Profile review: From Timur Bekmambetov – the director behind the likes of Nightwatch, Daywatch and the Hollywood action movie Wanted – as well as the recent Ben Hur remake – comes a new movie set completely on the screen of an Apple Macbook. If you’ve seen the recent release Searching then you’ll know the set-up. The story is played out using web apps, programs and phone conversations – a new sub genre that is emerging as one of the most inventive filmmaking in recent times. London Film Festival

It’s 2014 and we’re introduced to Amy as she attempts to create a Facebook profile. She becomes Melody – a nineteen-year-old from London who immediately signs in to her account, liking ISIS-related posts and sending friend requests to like-minded people. Of course, Melody isn’t a real person. She is Amy, a journalist from the capital looking into how young women are recruited, radicalised and transported to Syria by Islamic State. We view interactions between Amy and her loving, well-intentioned real boyfriend, her demanding editor, her best friend and Bilel, a twenty-something British national who is now in Syria and part of ISIS, attempting to get to know Amy (as Melody) during the majority of this extremely well-constructed, clever film.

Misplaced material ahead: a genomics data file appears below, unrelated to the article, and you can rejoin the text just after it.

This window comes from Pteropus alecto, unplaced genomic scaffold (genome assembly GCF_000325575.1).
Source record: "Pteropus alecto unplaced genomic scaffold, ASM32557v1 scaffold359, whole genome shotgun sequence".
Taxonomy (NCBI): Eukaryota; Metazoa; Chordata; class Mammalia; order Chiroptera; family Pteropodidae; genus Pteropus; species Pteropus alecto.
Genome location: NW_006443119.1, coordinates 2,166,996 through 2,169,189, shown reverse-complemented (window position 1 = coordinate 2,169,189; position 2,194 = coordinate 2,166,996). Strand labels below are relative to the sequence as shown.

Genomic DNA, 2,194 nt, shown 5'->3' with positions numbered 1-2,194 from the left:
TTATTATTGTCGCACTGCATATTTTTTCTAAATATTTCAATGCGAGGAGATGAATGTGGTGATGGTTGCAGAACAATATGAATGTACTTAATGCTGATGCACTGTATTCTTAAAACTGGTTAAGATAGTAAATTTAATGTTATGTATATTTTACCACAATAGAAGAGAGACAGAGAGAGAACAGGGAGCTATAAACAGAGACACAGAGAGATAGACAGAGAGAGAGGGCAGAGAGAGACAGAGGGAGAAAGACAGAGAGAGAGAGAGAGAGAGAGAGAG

The film is intricately designed – very well-paced, and so very edgy. It is truly intense, not because of what is happening on-screen, but more what could or is about to happen. Despite its set-up, it is a film which needs to be see n on a big screen, in a dark room with others. At various points, I wanted to exit the auditorium, and I know I wasn’t alone. What the film does is pull you in, so no matter how much you want to leave, you won’t, as you want to see how it all ends.

There are cliches – the character of Amy’s boss is pure caricature – and the fickle boyfriend thing was difficult to grasp. There are times when big chunks seem to have been left out to give the film a shorter running time – possibly to its advantage in terms of pacing – and you never believe just how quickly manages to get Bilel on side.

But forget all that, Profile is a genius piece of original, inventive film making that will have you gripped from start to finish. What’s more – and I did not know this until the end credits – it’s all based on a true story.

Profile review by Paul Heath, October 2018.

Profile was reviewed at the 2018 BFI London Film Festival.